Title:
Information-recorded medium containing a holographically-recorded bar code and associated methods
Kind Code:
A1


Abstract:
An information-recorded medium that contains a holographically-recorded bar code and a method for using this medium to achieve enhanced security and authentication of bar code readings in commerce are described. The holographically-recorded bar code is virtually impossible to copy by non-holographic means and is readable using conventional bar code scanners that are currently in use. The holographically-recorded bar code can be made either visible or invisible to the human eye and can be made responsive to electromagnetic radiation in the visible, ultraviolet, and infrared regions of the spectrum.



Inventors:
Molteni, William J. (Nibley, UT, US)
Application Number:
11/493051
Publication Date:
02/22/2007
Filing Date:
07/26/2006
Primary Class:
Other Classes:
235/487
International Classes:
G06K7/10; G06K19/00
View Patent Images:



Primary Examiner:
VO, TUYEN KIM
Attorney, Agent or Firm:
DUPONT SPECIALTY PRODUCTS USA, LLC (LEGAL PATENT RECORDS CENTER CHESTNUT RUN PLAZA 721/2340 974 CENTRE ROAD, P.O. BOX 2915, WILMINGTON, DE, 19805, US)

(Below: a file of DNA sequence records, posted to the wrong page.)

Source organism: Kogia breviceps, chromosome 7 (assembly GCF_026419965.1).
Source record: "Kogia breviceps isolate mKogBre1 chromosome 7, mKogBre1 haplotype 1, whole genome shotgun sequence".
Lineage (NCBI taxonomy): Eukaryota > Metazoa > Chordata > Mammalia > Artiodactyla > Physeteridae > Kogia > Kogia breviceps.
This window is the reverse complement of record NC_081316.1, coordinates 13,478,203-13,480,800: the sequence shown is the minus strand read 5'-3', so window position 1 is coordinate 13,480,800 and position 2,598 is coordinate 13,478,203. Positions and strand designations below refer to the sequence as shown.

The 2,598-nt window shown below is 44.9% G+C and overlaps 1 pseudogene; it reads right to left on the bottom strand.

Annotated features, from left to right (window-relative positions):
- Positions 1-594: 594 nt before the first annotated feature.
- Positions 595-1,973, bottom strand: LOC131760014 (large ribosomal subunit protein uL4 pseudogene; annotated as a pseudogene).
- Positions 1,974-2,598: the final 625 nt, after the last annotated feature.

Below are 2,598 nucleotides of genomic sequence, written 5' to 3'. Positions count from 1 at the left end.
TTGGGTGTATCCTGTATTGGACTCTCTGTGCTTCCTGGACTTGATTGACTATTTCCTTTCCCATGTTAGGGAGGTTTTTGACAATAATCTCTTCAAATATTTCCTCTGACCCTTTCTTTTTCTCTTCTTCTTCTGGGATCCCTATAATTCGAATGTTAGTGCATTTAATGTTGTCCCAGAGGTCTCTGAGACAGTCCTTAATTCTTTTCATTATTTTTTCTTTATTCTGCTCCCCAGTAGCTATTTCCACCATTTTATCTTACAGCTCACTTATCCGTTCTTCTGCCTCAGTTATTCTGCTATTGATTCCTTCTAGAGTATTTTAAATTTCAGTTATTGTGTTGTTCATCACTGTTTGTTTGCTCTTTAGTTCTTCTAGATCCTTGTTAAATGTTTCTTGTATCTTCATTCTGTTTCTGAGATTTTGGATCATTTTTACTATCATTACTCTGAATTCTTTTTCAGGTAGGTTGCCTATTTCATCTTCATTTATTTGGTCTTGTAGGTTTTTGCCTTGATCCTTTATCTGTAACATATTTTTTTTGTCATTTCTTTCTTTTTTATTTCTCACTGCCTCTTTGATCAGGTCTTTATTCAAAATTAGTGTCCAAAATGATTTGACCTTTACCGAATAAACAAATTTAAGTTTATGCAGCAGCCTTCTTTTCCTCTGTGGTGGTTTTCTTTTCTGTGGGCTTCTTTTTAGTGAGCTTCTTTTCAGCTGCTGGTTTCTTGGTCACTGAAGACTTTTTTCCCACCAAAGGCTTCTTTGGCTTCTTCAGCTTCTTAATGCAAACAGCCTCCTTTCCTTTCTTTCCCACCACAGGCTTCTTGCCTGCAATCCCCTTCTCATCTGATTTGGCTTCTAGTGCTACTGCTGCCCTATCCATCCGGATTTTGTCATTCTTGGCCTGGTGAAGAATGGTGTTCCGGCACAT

Claims:
What is claimed is:

1. An information-recorded medium comprising a holographically-recorded bar code and a background found within a single exposed photosensitive layer, the bar code consisting of a plurality of parallel bars and spaces; and, the bar code possessing a reconstruction wavelength λ, wherein the exposed photosensitive layer is obtained from exposure of the photosensitive layer to coherent actinic radiation and results from interferometrically recording an image into the photosensitive layer to produce the exposed photosensitive layer containing the holographically-recorded bar code, wherein the bar code meets all standards specified from at least one professional industry organization relevant to bar code technology selected from the group consisting of UCC, AIM, ANSI, CEN, and ISO.